At night, it lights up like a poem.
Street lamps glow, green absinthe steaming
against the purple-black backdrop of evening
sky and buildings teeming
with cracks, cockroaches,
Spanish moss drips
like long wisps of dry honey
dribbling from craggy branches
of ancient oaks.
They line the streets here,
where your hard heels slip
on peat-covered cobble stones
sweating from humidity,
gleaming from orange-lit shops
and booze-breathing taverns.
Your lover's teeth flash white in the shadows.
His face is strangely transformed-ghoulish, sexy.
For a minute, you think you've caught a glimpse
of his insides-the part you're never allowed to see,
that looks just like the doubt you have,
foreign and scary.
Time oozes like thick molasses,
sticking to the notes and the beat,
the lonely bleat
of a saxophone
sliding down your neck,
trilling in your ear, filling in
those small, shifting moments.
Your body moves to the music-
the slick swim of hip,
the click of fingers,
keeping time-like sex, to song.
You are pulsating now,
and when a slippery blue Palmetto bug
chatters and flashes past your ear,
you shudder with pleasure
because to you, it sounds like jazz.
But soon, alleyways clang with locking doors
and feet, retreating into more sobering hours.
You look up to find the constellations
and see instead, twinkle lights lolling on strings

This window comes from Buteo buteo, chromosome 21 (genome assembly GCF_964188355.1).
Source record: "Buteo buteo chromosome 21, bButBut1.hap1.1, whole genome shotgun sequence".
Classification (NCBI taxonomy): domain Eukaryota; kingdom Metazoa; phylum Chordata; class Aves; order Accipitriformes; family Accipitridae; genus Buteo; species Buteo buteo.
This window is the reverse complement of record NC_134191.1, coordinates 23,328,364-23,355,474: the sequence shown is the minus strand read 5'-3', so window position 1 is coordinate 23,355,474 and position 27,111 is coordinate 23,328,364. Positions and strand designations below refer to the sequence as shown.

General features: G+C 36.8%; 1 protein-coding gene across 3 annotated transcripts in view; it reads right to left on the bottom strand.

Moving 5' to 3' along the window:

connecting buildings, dotting the sky.
So, you stumble along unsteady,
cheek pressed hard into your lover's shoulder.
Blink hard into the lusty haze of sunrise,
hush frost into whispers
of 'good morning.'
In the morning, the city wakes with a hangover,
businesses don't open until eleven, or noon.
The haze of humidity, the hotness of the sun
ripple slow and shaky from the crackling concrete.
Slow-grinding wheels of ships and paddle-boats
are first to be timidly industrious.
Their heads hurt-
they push slowly down the Mississippi.
Churchgoers brunch, filling their bloated bellies
with crawfish, oysters-muffaletta sandwiches
drip sauce, as gumbo stew rolls
down white sleeves
tinged rust at the cuffs.
Bruised lips take quick sips
from thick, chicory coffee
filled to the brim,
quivering with cream.
Perspiration is eager on Sunday afternoons,
but as we walk to church,
no one agrees that it is offensive to God.
Streetcars ring as church bells ring,
so we wave to the puffy breasted women
who cool themselves in the shade,
lolling along the balustrade
of a deep, pale-violet veranda.
And so, we are bursting
as we climb
the ascending steps-
creaking under our bodies,
our new shoes, our backs.
We sink like groaning ships
into the back pews,
moist and slippery,
and when the priest nods and gives us his light caress-
his empty gaze brushing the tops of our heads-
we can't help but snicker at how he licks his red lips.
Smiles of remembrance
from the night before.
Sabrina Ito lives in Honolulu with her husband Victor and her baby son Xander. Her work has appeared in Coachella Review, Slipstream Press, poemmemoirstory, and Cold Mountain Review.
<< Back to Issue 17, 2014